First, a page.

When the Romans fell, Egypt was conquered and ruled by a succession of Islamic dynasties in the 7th century CE. By this time, the industry of flax cultivation had spread throughout the Lower Countries of Europe. When Pliny wrote his Natural History in 77 CE, he made distinctions between different varieties of flax that were grown in different areas, each of which were known for producing linen suited for particular articles. In Spain they wove fishing nets, the Gallic provinces sailcloth, and Egyptian flax, he noted, “is not at all strong.”
Linen was produced en masse only in Spain and the rest of the Lower Countries of Europe until the 12th century, when France and Italy began using linen for tablecloths. Before the Middle Ages, the custom for formal dining was to recline while eating; as upright chairs and tables became more popular at meals, so evolved the tablecloth. People sitting around the table would use the edges of the linen to wipe their hands and faces in lieu of napkins, an act mothers around the world would chastise their children for today!
King Tut’s Favorite Fabric.
The Protestant Huguenot weavers fled religious persecution in France to more Northern countries in the 16th century, and they took with them their knowledge of flax cultivation and intricate linen-weaving techniques. Flax thrived in the cooler, damper climates, and the Huguenots continued to weave ornamental damasks that rivaled those of the Egyptians at which Pliny had marveled more than a thousand years prior.
The invention of the flax-spinning wheel in the 15th century made the handheld spinner obsolete, and two centuries later, a wheel operated by a foot-treadle left both hands free to spin. By that time, household items made of handwoven linen had become expensive status symbols of the elite. Napkins, towels, and table linens, often decorated with family crests and ornate themes of mythical or religious subjects, were woven to commemorate marriages and other special events.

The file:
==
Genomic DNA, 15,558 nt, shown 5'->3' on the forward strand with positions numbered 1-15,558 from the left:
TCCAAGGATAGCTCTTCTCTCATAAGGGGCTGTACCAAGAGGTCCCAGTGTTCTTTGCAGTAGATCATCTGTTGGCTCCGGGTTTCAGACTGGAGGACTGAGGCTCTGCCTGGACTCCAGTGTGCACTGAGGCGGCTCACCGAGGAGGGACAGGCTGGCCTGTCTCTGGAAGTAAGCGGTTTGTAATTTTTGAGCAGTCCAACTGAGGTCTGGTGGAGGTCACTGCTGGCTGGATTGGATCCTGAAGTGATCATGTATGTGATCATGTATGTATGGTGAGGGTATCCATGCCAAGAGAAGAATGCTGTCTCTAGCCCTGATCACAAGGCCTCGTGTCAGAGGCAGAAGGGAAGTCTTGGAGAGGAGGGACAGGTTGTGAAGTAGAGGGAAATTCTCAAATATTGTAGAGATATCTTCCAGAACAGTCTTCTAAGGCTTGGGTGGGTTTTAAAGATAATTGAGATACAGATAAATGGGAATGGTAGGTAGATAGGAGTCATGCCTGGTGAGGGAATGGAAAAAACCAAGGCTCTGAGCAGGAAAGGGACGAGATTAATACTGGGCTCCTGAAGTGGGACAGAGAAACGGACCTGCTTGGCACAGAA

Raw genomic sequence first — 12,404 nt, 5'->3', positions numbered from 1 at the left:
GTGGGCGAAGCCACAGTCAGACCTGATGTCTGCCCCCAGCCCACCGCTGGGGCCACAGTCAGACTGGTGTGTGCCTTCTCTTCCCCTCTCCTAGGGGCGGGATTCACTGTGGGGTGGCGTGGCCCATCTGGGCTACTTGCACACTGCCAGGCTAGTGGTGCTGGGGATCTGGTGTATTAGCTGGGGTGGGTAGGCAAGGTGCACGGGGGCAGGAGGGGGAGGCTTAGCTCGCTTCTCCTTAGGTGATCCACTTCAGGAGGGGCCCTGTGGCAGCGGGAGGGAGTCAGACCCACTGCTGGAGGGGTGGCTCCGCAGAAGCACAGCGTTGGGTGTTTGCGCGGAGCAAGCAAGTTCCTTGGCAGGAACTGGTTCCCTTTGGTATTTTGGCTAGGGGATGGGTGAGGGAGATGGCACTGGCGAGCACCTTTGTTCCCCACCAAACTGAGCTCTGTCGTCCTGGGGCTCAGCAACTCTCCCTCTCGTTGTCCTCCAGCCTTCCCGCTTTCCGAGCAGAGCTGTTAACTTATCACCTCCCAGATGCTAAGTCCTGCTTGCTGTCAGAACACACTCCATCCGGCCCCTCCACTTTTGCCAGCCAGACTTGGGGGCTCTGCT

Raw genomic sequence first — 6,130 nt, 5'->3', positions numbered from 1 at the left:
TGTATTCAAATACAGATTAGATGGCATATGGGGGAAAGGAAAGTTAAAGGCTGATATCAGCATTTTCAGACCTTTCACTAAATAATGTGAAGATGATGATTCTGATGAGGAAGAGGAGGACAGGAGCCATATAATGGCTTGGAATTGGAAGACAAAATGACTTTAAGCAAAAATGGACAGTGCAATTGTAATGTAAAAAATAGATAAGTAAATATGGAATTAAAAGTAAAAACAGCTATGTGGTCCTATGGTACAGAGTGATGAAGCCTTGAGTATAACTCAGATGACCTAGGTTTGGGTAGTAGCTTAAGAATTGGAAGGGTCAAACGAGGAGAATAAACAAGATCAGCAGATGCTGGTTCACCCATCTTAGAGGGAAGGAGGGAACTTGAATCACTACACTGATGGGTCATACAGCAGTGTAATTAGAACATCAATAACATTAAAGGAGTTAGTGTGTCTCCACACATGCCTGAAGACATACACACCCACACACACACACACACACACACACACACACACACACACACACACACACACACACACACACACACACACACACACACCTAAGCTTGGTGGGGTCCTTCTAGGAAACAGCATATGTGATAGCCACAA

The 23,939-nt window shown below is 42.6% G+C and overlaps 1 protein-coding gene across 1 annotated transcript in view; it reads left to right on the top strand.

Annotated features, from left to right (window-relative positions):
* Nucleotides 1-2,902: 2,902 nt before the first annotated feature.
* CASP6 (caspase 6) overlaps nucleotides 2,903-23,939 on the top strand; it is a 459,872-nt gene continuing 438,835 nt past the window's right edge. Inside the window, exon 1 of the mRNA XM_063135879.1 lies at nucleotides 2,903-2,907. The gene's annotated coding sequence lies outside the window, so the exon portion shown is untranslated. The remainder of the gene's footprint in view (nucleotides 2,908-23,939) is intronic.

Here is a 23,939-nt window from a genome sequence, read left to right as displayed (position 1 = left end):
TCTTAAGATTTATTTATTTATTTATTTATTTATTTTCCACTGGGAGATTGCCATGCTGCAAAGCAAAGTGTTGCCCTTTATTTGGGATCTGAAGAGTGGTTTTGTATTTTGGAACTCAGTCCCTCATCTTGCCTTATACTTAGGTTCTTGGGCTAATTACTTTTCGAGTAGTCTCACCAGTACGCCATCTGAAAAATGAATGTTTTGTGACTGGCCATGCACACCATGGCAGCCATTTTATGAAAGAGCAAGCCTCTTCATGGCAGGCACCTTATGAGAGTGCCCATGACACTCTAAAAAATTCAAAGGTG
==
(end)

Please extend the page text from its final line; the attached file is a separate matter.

In the 17th century, Ireland became known for weaving the finest of linen, and this reputation has persisted until present day. Because of the booming linen trade on mainland Europe and the relative ease with which one can cultivate flax, Irish farmers began to grow flax crops to supplement their incomes. The Irish harvest the flax plant before it reached maturity, which results in fibers that create very soft, fine thread. However, because the plant never matures, it also never produces any seeds to use for subsequent crops. The linen industry in Ireland thus remains, to this day, entirely dependent on the importation of flaxseed.
Flaxseed Sails the Ocean Blue.
When the tired, poor and huddled masses packed their worldly goods and flocked to the New World, the Irish packed their imported flaxseed. They weren’t the first to grow flax in the colonies--the Virginia Company had encouraged (unsuccessfully) the settlers at Jamestown to grow flax, and as early as 1626 the settlers of New Netherland were cultivating flax and shipping it back to Holland.